In response to the allegations found in Granite's complaint, Sears filed preliminary objections which were entitled: "PRELIMINARY OBJECTIONS PURSUANT TO PA.R.C.P. 1017(b)(5)." Under that general heading, Sears divided its preliminary objections into three sets of numbered paragraphs. The first set of numbered paragraphs carried no subtitle and immediately followed the general heading noted above. The second set of numbered paragraphs carried the subtitle "FIRST MISJOINDER OF CAUSE OF ACTION" and alleged misjoinder of a trespass and assumpsit action. The third set of numbered paragraphs carried the subtitle "SECOND MISJOINDER OF ACTION," and raised the defense of Sears' immunity from suit as Hall's employer under the Workmen's Compensation Act. In the untitled first set of numbered paragraphs, Sears, while acknowledging the lease between it and Granite, alleged that under the language of Paragraph 31.2 the indemnity provision of the lease was not binding if "the occurrence pursuant to which a claim was made was (i) actually due to or actually contributed to by the negligent or intentional act or negligent omissions of the other party [Granite], its agents, employees or independent contractors. . . ." It was Sears contention that the work that was done by the snow removal contractor, Mestichelli, caused or contributed to the accident that was the basis for the claim being made by Hall, that Mestichelli was the employee, agent or servant of Granite, and that Granite, because of its relationship with Mestichelli, had no right of indemnity against Sears under Paragraph 31.2 of the lease. In support of that assertion, Sears attached to its preliminary objections an invoice from Mestichelli to Granite, an invoice from Granite to Sears, and a letter from Sears to Granite which discussed the billing procedure for the snow removal.
In reply to Sears' preliminary objections, Granite filed an answer to the objections, and, under a section entitled "New Matter," made a motion to strike the objections pursuant to Pa.R.C.P. No. 1017(b), (c). In its answer, Granite denied that there was a misjoinder of trespass and assumpsit actions, and further denied Sears' contention that it was statutorily immune from suit. While Granite admitted in its answer that the invoices attached to Sears' preliminary objections were valid, it disputed Sears' interpretation of the meaning to be drawn from them, as well as Sears' interpretation of the indemnity provisions of the lease agreement. In its motion to strike, Granite characterized the unlabeled section of Sears' preliminary objections as a demurrer and objected to it on the ground that it was a "speaking demurrer" which attempted, by virtue of the exhibits attached by Sears, to supply a fact missing in the complaint.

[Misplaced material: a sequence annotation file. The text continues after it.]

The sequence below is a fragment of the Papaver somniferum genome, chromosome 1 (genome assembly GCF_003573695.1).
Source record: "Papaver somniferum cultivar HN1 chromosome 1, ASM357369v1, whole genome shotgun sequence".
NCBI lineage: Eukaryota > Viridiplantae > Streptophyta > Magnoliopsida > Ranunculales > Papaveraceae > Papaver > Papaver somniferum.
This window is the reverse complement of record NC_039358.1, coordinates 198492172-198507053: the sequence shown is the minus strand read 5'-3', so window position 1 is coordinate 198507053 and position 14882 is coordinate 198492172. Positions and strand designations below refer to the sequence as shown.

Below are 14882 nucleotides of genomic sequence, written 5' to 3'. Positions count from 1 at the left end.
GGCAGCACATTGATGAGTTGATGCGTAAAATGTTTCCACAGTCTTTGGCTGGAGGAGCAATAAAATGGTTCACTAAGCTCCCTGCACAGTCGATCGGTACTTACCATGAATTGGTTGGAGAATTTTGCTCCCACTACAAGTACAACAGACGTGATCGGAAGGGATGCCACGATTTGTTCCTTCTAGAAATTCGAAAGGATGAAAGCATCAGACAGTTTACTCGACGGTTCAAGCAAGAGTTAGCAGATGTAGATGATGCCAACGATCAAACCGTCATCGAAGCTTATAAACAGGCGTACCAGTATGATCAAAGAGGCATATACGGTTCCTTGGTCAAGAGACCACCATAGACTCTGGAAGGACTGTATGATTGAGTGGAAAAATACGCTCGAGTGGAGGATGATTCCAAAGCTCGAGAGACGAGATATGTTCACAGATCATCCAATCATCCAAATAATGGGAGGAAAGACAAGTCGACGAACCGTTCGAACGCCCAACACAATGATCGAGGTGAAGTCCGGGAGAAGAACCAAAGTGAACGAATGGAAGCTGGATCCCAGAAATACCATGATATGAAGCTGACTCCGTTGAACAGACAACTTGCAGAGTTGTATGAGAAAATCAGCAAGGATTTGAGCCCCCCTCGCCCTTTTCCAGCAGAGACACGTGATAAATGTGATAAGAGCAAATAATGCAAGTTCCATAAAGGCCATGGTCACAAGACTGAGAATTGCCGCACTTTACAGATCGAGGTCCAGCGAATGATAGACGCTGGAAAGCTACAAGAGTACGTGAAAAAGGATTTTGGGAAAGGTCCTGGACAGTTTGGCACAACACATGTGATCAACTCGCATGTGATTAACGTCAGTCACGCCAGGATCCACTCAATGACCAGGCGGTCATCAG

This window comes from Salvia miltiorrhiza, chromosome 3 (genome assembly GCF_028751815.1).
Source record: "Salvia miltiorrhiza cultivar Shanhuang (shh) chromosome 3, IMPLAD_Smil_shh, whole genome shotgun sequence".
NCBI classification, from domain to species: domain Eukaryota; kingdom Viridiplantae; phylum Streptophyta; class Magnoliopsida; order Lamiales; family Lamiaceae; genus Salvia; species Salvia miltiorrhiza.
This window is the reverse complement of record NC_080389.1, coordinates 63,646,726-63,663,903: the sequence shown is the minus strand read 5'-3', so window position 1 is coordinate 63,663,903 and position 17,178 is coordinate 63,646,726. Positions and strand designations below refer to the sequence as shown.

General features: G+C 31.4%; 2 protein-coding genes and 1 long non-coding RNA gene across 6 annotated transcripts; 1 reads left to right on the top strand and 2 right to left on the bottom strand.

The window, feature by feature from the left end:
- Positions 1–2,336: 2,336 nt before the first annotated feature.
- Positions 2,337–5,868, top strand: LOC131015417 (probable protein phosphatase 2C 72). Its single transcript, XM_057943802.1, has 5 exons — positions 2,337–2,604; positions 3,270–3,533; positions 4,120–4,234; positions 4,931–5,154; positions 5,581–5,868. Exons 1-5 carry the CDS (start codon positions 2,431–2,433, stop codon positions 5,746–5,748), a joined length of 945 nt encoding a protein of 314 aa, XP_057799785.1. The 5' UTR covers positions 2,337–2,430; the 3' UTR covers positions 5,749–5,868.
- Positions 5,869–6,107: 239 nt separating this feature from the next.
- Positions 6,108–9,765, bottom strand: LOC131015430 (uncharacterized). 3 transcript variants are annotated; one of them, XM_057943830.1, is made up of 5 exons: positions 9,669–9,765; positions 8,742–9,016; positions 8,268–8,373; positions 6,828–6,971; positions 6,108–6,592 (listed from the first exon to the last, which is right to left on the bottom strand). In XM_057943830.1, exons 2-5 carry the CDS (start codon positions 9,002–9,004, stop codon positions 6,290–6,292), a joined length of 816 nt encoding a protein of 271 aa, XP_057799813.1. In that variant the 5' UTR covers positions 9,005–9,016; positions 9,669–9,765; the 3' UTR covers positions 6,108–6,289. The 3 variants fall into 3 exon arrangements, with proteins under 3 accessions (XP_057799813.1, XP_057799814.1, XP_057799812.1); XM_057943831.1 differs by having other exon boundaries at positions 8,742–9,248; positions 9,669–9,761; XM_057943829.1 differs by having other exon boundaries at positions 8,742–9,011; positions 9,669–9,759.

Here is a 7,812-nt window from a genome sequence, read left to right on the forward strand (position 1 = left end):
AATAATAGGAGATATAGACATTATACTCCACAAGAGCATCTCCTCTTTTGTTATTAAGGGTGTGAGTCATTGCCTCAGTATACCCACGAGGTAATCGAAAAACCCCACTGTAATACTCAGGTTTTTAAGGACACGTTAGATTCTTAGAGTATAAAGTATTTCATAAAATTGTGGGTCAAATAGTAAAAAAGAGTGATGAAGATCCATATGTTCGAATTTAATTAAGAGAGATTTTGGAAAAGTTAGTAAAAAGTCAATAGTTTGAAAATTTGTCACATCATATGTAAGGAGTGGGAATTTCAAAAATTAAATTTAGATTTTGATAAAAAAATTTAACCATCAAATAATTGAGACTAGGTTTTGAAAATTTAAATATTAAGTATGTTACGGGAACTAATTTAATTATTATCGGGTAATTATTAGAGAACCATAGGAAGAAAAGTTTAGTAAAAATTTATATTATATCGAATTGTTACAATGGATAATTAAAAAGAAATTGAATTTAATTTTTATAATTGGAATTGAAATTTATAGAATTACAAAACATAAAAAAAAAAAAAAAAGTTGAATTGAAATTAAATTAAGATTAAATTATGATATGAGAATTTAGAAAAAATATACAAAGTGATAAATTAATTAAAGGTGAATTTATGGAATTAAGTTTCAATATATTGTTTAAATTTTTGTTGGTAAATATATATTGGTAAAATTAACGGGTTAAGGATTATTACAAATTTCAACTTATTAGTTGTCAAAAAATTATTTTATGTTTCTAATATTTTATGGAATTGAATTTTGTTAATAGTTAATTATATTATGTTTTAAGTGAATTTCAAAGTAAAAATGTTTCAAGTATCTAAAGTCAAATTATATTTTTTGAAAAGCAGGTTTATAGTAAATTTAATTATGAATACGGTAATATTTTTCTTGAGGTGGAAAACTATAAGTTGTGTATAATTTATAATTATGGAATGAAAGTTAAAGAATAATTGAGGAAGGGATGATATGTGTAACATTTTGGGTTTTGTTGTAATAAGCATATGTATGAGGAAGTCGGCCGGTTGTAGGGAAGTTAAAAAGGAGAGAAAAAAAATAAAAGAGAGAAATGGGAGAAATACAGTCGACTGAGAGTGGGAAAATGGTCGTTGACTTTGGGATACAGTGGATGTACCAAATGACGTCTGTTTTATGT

The trial court was not persuaded by Granite's arguments and entered an order sustaining Sears' preliminary objections. With respect to the indemnity issue, the trial court specifically held that Mestichelli was "the employee, agent or servant of Granite" and that Granite had no right to indemnity from Sears under the lease. Because Granite had no right to indemnity from Sears under the lease, the trial court held that, under the provisions of the Workmen's Compensation Act, Sears, as Hall's employer, could not be joined as an additional defendant. Likewise, the trial court held that any attempt by Granite to join Sears for the purpose of apportioning fault would also be barred by the Workmen's Compensation Act. The trial court upheld Sears' claim of statutory immunity and found that it was not liable in any fashion to the plaintiff.
On appeal to this Court appellants are represented by the same legal counsel. In their joint brief they raise two issues. Those issues are: 1) Whether an employer of a plaintiff who brings a personal injury suit against a defendant for negligence, may be joined as an additional defendant solely for the purpose of determining the percentage of negligence of the employer, if any, pursuant to the Pennsylvania Comparative Negligence Act?; and 2) Whether the trial court erred in ruling that Sears may not be joined as an additional defendant on appellants' claim for indemnity?
Act of April 28, 1978, P.L. 202, No. 53, § 10(89), as amended, 42 Pa.C.S.A. § 7102. The first issue was raised only by Granite in the trial court.
Granite has waived on appeal any alleged error by the trial court with respect to Sears' claim that Granite had improperly joined causes of action in trespass and assumpsit. No mention of this issue is contained in the statement of issues raised on appeal, nor was it argued or briefed before this Court. However, it is clear that that objection has no merit and, insofar as the trial court's order sustained this objection, it erred.